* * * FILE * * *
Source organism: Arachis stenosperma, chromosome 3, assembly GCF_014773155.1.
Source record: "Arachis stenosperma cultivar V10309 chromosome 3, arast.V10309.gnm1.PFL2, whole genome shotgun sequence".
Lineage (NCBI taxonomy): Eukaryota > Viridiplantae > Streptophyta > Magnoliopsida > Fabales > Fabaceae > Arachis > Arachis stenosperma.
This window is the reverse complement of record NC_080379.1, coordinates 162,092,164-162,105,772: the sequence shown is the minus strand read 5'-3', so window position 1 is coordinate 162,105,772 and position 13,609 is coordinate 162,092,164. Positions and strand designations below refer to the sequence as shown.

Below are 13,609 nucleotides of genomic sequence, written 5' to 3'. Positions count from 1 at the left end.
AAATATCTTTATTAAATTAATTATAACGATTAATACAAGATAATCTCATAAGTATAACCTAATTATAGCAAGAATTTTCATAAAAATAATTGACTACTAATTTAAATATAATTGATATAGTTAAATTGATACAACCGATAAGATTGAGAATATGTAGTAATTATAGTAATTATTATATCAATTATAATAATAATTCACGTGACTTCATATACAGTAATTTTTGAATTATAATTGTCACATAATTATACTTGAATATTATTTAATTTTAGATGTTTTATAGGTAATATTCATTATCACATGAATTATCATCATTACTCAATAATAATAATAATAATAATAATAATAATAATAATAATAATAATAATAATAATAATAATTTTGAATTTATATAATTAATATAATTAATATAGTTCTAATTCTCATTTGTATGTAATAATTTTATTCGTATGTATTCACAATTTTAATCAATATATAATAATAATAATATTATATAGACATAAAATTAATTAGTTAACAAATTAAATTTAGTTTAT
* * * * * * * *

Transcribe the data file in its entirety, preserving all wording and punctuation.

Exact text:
Source organism: Arachis stenosperma, chromosome 3, assembly GCF_014773155.1.
Source record: "Arachis stenosperma cultivar V10309 chromosome 3, arast.V10309.gnm1.PFL2, whole genome shotgun sequence".
Lineage (NCBI taxonomy): Eukaryota > Viridiplantae > Streptophyta > Magnoliopsida > Fabales > Fabaceae > Arachis > Arachis stenosperma.
This window is the reverse complement of record NC_080379.1, coordinates 162,092,164-162,105,772: the sequence shown is the minus strand read 5'-3', so window position 1 is coordinate 162,105,772 and position 13,609 is coordinate 162,092,164. Positions and strand designations below refer to the sequence as shown.

Below are 13,609 nucleotides of genomic sequence, written 5' to 3'. Positions count from 1 at the left end.
AAATATCTTTATTAAATTAATTATAACGATTAATACAAGATAATCTCATAAGTATAACCTAATTATAGCAAGAATTTTCATAAAAATAATTGACTACTAATTTAAATATAATTGATATAGTTAAATTGATACAACCGATAAGATTGAGAATATGTAGTAATTATAGTAATTATTATATCAATTATAATAATAATTCACGTGACTTCATATACAGTAATTTTTGAATTATAATTGTCACATAATTATACTTGAATATTATTTAATTTTAGATGTTTTATAGGTAATATTCATTATCACATGAATTATCATCATTACTCAATAATAATAATAATAATAATAATAATAATAATAATAATAATAATAATAATAATAATAATTTTGAATTTATATAATTAATATAATTAATATAGTTCTAATTCTCATTTGTATGTAATAATTTTATTCGTATGTATTCACAATTTTAATCAATATATAATAATAATAATATTATATAGACATAAAATTAATTAGTTAACAAATTAAATTTAGTTTAT